The CMA is able to investigate markets as whole and has powers to impose extensive changes if competition is not found to be working effectively.
Many companies involved in these inquiries find the process much more challenging than they first expect. Understanding how an investigation proceeds and what the requirements and pitfalls are can pay real dividends early on.
Among the challenges that companies face include:
- Establishing systems to access, marshall and deploy at speed the wide range of business documents required
- Coming to a well-evidenced collective internal view on how competition has worked in the past and what might make it work better
- Maintaining consistency between the different streams of work that are required and between the arguments being advanced
- Looking beyond the company itself in order to comment effectively on the market as a whole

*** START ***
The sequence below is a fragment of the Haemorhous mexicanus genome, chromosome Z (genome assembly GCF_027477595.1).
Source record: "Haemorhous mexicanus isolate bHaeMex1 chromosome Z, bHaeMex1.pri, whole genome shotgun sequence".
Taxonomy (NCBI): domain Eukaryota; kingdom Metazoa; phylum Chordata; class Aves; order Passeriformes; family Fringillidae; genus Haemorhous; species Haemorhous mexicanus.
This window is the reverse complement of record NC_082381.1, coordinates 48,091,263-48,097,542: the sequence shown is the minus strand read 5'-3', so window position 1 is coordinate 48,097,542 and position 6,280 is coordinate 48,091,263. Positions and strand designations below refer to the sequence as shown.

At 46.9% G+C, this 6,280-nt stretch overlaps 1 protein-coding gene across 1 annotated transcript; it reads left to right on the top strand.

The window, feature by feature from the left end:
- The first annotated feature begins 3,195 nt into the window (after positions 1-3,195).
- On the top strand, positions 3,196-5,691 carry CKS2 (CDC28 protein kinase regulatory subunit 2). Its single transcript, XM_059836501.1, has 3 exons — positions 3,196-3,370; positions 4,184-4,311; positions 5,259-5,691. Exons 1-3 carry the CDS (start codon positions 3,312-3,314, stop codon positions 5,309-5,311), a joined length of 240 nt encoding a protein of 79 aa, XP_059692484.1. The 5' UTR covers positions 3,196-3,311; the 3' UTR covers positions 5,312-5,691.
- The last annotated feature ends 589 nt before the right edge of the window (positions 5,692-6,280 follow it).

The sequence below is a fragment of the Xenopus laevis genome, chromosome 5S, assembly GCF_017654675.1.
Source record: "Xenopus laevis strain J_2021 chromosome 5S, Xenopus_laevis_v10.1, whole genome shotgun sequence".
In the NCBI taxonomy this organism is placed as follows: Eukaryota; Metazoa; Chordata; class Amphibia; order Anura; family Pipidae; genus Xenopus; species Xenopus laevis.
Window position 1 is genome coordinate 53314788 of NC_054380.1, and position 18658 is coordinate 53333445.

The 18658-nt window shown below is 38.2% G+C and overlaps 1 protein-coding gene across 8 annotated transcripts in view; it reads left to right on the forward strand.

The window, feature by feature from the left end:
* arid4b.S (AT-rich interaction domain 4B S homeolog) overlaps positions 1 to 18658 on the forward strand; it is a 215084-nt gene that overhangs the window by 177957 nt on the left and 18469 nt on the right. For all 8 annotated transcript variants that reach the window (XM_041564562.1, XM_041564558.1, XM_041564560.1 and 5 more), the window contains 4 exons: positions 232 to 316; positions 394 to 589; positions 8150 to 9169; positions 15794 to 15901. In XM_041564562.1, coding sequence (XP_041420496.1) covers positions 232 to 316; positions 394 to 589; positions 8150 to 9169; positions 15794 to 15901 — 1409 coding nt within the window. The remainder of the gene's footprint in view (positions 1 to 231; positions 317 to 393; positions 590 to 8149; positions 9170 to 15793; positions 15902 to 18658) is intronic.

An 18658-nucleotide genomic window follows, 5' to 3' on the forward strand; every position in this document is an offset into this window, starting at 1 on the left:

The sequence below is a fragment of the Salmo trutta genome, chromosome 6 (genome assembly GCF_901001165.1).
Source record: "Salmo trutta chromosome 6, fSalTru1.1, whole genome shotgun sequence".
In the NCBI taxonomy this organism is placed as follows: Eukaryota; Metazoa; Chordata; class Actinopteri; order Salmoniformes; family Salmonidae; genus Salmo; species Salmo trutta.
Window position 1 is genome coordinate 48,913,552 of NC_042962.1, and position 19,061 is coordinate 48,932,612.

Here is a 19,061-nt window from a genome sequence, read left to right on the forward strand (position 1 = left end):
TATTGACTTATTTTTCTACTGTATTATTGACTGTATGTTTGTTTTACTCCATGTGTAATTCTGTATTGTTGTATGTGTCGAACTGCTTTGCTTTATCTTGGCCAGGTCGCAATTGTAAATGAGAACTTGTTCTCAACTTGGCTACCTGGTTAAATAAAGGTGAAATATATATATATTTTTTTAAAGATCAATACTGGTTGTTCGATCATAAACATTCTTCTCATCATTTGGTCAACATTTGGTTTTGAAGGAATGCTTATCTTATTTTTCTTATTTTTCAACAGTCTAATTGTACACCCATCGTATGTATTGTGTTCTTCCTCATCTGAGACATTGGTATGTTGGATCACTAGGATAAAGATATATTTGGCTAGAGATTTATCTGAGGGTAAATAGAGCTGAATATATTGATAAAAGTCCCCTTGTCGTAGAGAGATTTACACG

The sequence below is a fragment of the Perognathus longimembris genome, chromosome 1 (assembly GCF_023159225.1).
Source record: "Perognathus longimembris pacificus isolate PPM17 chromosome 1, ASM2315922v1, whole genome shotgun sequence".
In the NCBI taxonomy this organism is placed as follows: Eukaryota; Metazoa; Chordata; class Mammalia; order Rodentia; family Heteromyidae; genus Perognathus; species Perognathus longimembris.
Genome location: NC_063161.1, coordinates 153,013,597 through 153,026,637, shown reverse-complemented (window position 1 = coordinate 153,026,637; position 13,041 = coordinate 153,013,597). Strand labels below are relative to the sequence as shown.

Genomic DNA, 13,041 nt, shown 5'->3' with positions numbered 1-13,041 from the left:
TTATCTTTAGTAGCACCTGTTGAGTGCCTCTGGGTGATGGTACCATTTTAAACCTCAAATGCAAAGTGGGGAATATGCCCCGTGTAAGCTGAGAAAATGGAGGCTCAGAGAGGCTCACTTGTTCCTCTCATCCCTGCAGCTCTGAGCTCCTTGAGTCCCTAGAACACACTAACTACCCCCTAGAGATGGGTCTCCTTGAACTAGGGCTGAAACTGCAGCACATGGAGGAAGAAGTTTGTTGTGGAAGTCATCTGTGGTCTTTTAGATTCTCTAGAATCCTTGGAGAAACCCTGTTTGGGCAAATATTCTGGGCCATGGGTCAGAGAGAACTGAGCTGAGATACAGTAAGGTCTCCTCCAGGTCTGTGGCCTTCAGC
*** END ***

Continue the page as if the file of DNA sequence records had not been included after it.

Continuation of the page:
- Engaging the most senior executives sufficiently early in all stages of the inquiry.
I have been closely involved in most of the recent market inquiries in the UK. My client work in this area has included:
- Acting as lead economic adviser
- Advising on how the market inquiry process works
- Coaching a senior team on how to engage effectively with a competition agency
- Board-level briefings on how the CMA views competition and regulation within a market inquiry
- Advising on priorities for analysis and on which economics advisers may have the capabilities required
- Running workshops to establish thinking and identify evidence to bring to bear to respond to the CMA’s ‘theories of harm’
- Analysis on key topics raised by the inquiry, including how the UK competition agencies have approached the topics in previous investigations
- Specific roles to challenge Groupthink and anticipate the challenges that the CMA may raise to particular arguments and evidence
- Helping companies rehearse for their key hearings with the competition authority, including questioning senior executives as a member of a simulated hearing panel.